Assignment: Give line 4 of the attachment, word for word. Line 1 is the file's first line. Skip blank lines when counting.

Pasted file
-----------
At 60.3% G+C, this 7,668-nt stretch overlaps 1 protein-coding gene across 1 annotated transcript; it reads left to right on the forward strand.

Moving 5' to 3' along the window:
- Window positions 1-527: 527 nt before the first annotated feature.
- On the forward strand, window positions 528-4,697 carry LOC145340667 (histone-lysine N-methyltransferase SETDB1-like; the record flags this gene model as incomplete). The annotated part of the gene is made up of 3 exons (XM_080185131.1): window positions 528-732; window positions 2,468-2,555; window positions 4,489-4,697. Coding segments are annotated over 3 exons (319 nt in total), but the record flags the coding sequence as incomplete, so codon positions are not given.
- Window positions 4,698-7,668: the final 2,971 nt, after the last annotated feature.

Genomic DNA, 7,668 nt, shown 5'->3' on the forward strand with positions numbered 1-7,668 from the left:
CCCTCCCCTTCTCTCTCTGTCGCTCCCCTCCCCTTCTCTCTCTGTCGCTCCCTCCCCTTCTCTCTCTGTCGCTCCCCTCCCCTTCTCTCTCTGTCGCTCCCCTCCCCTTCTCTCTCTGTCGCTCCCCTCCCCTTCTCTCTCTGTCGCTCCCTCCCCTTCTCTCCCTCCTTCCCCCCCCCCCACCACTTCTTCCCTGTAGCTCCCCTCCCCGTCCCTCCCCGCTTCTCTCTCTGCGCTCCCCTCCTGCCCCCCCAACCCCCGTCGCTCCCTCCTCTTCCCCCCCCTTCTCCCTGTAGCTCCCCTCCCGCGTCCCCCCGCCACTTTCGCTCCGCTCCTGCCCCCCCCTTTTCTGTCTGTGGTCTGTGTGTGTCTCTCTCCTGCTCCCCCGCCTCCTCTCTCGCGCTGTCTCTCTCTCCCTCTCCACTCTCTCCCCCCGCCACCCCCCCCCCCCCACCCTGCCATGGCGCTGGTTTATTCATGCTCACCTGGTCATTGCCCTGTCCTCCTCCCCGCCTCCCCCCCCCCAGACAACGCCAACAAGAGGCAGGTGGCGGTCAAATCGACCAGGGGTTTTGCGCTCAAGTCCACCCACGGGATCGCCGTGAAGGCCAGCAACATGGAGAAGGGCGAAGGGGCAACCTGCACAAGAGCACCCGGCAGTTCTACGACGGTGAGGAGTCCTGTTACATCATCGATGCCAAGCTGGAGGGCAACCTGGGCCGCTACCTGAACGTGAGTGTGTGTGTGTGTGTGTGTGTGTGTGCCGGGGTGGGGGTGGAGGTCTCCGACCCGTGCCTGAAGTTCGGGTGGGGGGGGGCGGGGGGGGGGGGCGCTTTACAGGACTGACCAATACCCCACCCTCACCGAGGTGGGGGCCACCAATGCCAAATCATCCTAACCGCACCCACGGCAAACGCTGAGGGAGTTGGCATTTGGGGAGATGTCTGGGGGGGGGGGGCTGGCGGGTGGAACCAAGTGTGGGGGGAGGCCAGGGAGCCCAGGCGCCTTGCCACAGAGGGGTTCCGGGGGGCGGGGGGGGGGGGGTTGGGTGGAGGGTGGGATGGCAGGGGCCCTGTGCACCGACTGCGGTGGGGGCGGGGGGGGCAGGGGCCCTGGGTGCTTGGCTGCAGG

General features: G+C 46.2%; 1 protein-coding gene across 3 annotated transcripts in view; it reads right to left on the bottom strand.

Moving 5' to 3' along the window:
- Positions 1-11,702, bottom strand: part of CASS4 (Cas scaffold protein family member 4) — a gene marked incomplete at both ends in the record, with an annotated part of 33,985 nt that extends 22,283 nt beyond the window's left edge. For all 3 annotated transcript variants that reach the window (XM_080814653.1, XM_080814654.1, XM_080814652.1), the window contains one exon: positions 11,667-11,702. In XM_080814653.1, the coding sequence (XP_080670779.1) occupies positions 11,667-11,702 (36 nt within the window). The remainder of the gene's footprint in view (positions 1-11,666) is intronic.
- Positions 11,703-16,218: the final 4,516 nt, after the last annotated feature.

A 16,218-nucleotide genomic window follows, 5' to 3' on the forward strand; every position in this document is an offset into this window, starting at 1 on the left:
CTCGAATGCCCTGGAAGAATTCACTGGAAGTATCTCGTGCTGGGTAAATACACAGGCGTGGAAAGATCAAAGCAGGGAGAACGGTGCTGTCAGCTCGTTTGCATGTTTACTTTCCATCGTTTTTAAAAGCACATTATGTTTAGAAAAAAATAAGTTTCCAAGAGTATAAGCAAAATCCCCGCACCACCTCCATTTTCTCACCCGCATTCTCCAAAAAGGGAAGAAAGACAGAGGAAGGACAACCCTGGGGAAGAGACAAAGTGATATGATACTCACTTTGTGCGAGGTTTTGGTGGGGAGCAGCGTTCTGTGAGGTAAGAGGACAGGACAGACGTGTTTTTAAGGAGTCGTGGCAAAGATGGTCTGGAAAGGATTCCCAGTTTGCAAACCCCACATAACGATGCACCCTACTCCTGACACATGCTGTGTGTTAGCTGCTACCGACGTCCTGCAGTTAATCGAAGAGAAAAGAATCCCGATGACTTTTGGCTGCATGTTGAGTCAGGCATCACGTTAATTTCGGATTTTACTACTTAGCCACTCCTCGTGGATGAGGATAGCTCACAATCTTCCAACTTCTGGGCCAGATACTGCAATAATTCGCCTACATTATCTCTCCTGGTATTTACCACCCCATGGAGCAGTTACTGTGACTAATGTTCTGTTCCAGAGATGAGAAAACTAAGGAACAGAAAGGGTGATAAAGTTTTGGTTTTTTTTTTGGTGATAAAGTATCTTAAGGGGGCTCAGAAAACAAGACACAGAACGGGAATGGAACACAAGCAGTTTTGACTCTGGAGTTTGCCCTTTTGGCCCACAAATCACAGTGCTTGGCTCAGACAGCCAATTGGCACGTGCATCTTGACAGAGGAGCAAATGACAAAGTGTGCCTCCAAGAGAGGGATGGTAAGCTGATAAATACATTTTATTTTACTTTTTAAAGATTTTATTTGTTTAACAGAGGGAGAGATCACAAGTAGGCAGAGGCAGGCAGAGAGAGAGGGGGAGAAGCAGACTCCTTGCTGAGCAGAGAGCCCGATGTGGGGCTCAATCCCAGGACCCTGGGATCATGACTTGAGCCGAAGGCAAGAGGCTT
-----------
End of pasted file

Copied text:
- On the forward strand, window positions 528-4,697 carry LOC145340667 (histone-lysine N-methyltransferase SETDB1-like; the record flags this gene model as incomplete). The annotated part of the gene is made up of 3 exons (XM_080185131.1): window positions 528-732; window positions 2,468-2,555; window positions 4,489-4,697. Coding segments are annotated over 3 exons (319 nt in total), but the record flags the coding sequence as incomplete, so codon positions are not given.